RedFox tread a darkly stylish path on their striking debut album Stranger Love — showcasing today on Tinnitist.
Artfully fusing traditional folk instrumentation and songcraft with cutting-edge electronics and sonics, the experimental Montreal quintet craft an album that delivers the best of both musical worlds — while simultaneously establishing a rich, satisfying environment that is uniquely their own. With two previous EPs — 2018’s self-titled RedFox and 2019’s Recovery — and numerous singles under their belt, guitarist Jono Townsend, banjo player Tim Loten, vocalist and fiddler Daphnee Vandal, metal drummer Sam Neumann and prog-rock bassist Sam Robinson have truly upped the ante with Stranger Love. And they know it.
“Inspired by our personal and collective life experiences, our goal with this production was to create a compilation that pushed the boundaries of the genre,” guitarist Loten shares. “It’s not always easy to make our various instruments and creative visions cooperate; we demand a lot of compromise from each other musically, and that really shows in these songs. It’s a dark album,” he continues. “Daphnee has never been shy about writing real, honest lyrics, and I think people will get a lot of meaning out of it.”
The 12-track disc forms something of a narrative, with songs chronicling a journey of internal struggle and personal growth. “Stranger Love’s opening track Play is about the fight with the mind,” Vandal reveals. “From there, it goes into first warnings that something dark is clouding it all in Sleep, before seeing the signs in Shiver. As song No. 4, Mellow Out is where we say ‘It’s fine,’ and Circles becomes this insanity-meets-repetition cycle where we know nothing about any of this is ‘normal’ and we acknowledge an introspective conclusion; that reality is a more pessimistic existence than once imagined.”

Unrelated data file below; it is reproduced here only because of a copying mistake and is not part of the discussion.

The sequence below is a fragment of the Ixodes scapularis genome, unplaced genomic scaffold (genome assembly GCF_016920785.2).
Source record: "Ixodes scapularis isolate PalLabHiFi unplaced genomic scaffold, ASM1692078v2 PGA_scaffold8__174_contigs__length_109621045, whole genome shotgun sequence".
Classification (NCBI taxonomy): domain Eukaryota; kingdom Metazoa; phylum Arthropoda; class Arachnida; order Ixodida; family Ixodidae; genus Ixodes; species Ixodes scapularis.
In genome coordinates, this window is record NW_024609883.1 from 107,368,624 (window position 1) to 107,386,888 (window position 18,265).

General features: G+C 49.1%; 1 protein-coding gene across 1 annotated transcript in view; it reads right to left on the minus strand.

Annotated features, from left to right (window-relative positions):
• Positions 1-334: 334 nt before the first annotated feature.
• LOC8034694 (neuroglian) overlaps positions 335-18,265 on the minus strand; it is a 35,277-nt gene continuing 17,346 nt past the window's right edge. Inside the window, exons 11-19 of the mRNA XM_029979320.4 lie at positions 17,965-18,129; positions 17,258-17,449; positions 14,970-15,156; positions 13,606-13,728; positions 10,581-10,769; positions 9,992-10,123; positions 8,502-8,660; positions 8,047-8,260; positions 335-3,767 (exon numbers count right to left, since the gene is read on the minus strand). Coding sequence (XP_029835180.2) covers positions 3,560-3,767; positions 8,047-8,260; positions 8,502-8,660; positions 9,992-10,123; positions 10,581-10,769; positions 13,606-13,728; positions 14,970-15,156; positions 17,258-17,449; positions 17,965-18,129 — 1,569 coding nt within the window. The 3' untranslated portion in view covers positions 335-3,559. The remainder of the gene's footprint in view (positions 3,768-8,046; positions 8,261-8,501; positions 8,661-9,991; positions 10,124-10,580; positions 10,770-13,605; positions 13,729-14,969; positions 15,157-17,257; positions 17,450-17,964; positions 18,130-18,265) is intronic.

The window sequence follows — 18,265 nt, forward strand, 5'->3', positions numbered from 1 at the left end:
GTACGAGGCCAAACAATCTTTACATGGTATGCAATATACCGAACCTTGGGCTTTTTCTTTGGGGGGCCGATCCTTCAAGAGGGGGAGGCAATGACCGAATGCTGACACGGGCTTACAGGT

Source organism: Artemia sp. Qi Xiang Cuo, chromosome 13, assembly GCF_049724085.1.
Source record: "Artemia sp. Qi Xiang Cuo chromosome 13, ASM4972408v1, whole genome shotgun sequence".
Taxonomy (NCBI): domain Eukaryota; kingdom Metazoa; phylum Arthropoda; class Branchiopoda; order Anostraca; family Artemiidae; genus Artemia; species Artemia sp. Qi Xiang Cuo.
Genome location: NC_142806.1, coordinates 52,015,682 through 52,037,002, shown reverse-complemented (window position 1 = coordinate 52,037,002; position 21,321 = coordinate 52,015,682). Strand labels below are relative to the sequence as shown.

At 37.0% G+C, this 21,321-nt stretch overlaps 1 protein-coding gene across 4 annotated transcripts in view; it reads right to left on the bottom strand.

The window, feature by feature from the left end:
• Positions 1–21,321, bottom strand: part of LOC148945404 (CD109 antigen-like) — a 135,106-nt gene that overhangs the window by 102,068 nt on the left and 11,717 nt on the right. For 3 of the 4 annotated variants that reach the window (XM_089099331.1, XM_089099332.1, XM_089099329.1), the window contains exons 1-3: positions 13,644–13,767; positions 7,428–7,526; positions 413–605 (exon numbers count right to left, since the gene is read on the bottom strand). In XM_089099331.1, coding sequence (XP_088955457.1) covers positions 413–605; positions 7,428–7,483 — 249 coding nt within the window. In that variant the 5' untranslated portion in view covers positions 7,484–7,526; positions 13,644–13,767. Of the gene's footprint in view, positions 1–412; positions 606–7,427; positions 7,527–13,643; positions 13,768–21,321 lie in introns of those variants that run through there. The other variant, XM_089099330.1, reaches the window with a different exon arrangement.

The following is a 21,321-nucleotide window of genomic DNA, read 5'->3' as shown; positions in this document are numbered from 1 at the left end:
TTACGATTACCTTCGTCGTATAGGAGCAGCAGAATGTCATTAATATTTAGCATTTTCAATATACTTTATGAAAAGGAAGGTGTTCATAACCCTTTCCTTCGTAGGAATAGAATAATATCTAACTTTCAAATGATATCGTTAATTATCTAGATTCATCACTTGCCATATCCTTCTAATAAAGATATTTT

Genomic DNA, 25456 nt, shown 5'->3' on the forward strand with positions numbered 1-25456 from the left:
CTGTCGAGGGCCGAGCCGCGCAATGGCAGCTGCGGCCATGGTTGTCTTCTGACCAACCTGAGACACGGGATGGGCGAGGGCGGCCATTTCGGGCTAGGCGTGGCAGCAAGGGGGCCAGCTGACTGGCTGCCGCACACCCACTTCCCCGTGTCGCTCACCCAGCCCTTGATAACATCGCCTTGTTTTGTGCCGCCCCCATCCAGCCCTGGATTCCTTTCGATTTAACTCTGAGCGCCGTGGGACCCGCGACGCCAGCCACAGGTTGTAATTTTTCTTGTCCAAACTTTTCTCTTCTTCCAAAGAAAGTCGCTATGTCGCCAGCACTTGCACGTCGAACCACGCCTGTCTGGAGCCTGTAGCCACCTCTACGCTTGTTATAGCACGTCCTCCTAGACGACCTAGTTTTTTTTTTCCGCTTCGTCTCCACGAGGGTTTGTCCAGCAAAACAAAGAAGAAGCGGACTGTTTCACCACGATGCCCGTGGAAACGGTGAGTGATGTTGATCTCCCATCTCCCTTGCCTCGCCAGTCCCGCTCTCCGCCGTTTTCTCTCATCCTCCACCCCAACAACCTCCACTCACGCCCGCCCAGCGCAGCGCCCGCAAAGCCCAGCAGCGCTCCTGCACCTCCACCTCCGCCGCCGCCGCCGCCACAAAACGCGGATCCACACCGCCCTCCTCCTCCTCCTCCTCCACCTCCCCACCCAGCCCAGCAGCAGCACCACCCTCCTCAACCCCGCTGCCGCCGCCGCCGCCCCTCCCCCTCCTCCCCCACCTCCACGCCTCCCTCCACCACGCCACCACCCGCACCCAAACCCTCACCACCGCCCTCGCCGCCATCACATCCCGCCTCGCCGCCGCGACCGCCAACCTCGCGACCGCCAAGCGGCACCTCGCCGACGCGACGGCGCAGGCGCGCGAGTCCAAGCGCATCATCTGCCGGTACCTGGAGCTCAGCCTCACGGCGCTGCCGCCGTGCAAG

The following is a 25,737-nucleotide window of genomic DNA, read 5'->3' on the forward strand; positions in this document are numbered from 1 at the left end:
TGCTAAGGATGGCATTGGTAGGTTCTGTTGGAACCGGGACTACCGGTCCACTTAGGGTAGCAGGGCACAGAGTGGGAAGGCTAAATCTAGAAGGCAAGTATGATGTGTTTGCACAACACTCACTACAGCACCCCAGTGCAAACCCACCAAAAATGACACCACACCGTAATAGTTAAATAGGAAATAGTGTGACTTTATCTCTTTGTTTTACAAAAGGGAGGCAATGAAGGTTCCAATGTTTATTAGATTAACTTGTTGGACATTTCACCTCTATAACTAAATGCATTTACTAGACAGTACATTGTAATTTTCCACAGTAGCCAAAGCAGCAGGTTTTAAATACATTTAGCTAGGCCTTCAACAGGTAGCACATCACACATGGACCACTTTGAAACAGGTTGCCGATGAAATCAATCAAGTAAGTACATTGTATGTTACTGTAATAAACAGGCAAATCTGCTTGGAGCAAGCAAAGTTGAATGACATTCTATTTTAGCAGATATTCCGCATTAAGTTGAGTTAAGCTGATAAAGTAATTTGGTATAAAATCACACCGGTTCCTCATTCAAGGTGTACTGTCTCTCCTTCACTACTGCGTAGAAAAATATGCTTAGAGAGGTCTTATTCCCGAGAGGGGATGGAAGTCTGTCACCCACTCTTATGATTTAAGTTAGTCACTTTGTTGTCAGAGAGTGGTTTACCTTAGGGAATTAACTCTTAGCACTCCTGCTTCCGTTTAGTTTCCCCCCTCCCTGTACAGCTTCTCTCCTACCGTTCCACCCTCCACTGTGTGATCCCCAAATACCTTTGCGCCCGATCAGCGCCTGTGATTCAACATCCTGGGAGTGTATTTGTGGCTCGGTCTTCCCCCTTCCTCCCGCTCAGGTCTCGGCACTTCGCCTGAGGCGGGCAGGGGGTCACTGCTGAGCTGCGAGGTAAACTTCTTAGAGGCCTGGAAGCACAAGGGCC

At the midway point of Runaway, Vandal’s lyricism questions concepts of escapism. “Here is where we find strength, and experience a happier side of self-realization. Even though personal disappointments are faced, there’s a potential to shed that which makes for unhappiness, in all different facets of life: physical, emotional, or both.” Following night comes day, and Try swoops in to lay the darker side of self-realization plainly. “It’s about the acceptance of failure,” Vandal muses. “It’s about how devastating it can be to give everything you have to something that inevitably doesn’t work. It’s here where the clouds of one’s own haze and ‘rainbow mood’ part, sort of like a daydream, in Hey Mister. We start to see that everyone else is struggling too, and start to become free.
“Can’t You See is a song about the acceptance of realization and the desire to make choices that move forward, and Invisible is about experiencing freedom while doused in the memories of greater times; it’s about discovering one’s meaningful meaninglessness. Song No. 11, Takes One to Know One, is where it all makes sense, and we realize we were never alone. The album’s closing track Sewn, is a reflection of the sad, but honest truth: we feel safe here.”
Stranger Love’s album art expresses how duality is the reigning constant through colour, composition, and emotionality; how, much like two sides of a coin, you need both for it to be complete. Created by Montreal tattoo artist J.F. Biron, the band’s vision for the visual was to convey the duality of softness and intensity, haze and definition, dark and light, foreboding and providence. “We are all bound by life’s precarious and extraordinary cycle,” Loten says. “This is our time and, together, we are the observers of this wonderful chaos.”